Trump on Monday said he had no "red line" for precisely what he would require from Congress, and he made no comment on timing.
The president has pledged to campaign aggressively, starting after Labor Day, to help Republicans retain control of the House and Senate, but GOP lawmakers don't appear to be rallying to his side this time on immigration.
Senate Appropriations Committee chairman Richard Shelby, R-Ala., said that lawmakers on both sides of the aisle are working to fund the government and that Trump's threat "is not good for anything."
He added: "It might help him. It might not help him. It doesn't help us right now."
Trump campaigned on a promise of building a wall to deter illegal immigration and to make Mexico pay for it. Mexico has refused, leading Trump to look to U.S. taxpayers to fund the endeavor instead, at least for now.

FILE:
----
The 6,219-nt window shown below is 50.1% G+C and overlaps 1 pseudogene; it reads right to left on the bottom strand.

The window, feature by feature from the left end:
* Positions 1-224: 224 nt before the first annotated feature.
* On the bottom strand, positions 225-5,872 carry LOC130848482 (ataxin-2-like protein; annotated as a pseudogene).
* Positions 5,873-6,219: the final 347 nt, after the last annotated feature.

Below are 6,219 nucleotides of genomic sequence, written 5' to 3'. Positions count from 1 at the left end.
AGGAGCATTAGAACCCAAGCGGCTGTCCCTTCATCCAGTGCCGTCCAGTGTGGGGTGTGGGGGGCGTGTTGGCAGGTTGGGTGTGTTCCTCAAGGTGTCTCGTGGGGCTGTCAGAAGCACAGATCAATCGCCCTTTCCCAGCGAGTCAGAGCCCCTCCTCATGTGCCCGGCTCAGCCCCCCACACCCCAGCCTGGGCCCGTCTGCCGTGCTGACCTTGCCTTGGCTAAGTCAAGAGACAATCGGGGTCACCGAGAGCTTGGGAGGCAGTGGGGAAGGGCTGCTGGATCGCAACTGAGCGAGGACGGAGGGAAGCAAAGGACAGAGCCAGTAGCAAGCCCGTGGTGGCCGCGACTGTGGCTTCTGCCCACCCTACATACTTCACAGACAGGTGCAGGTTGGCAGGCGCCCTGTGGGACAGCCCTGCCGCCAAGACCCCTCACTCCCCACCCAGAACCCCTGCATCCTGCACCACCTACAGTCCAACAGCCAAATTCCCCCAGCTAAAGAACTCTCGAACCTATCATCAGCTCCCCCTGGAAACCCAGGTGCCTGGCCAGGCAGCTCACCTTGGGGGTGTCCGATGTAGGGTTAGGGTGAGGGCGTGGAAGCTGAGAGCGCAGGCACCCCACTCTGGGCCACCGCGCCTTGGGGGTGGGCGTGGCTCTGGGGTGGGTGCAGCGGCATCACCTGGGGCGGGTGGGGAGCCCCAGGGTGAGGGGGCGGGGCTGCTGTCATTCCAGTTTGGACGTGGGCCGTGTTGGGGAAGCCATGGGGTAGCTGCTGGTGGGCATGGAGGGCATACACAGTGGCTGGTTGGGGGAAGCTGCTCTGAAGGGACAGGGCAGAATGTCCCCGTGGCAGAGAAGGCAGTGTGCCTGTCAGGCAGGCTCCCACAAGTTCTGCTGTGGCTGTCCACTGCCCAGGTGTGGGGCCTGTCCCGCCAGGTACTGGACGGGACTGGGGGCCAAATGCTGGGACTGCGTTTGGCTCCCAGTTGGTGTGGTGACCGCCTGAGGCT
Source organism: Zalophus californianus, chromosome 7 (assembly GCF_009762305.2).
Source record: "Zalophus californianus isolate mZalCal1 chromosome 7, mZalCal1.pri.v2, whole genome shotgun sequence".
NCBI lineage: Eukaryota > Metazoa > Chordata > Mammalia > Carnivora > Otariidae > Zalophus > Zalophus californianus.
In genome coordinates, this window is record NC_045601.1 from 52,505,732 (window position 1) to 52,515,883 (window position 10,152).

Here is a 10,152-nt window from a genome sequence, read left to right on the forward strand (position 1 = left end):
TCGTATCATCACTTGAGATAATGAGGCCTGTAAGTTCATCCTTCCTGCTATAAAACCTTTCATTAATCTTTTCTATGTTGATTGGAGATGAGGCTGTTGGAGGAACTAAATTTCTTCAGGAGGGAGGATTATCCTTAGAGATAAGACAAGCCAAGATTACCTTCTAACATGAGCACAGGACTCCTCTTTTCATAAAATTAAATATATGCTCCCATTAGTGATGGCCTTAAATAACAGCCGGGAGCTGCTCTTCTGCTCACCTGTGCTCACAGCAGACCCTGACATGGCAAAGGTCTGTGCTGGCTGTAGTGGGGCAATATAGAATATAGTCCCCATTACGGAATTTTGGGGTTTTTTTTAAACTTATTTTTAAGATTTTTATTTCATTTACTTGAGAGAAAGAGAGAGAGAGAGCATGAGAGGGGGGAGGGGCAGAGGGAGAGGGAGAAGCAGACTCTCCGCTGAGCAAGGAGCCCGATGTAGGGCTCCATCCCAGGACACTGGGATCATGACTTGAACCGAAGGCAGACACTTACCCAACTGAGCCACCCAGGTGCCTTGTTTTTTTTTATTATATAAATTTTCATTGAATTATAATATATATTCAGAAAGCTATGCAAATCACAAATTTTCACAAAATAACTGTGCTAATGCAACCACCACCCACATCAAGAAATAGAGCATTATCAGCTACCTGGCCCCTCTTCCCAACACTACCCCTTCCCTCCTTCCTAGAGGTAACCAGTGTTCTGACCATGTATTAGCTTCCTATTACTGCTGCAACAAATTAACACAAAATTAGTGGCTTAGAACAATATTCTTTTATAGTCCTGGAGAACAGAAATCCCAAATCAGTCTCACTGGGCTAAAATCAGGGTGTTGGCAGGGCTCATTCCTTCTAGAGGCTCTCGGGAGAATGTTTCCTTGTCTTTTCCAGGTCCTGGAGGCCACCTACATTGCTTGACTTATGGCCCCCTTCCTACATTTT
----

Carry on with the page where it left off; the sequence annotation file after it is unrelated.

Trump has gotten some wall money from Congress, and likely will get more, though the total is well short of the $25 billion he has requested.
He also wants changes to legal immigration, including scrapping a visa lottery program. In addition, Trump wants to end the practice of releasing immigrants caught entering the country illegally on the condition that they show up for court hearings. And he wants to shift the U.S. immigration system to one based more on individual merit and less on family ties. Democrats and some Republicans have objected to those proposals.
Both chambers will have a short window to act before government funding expires at midnight Sept. 30.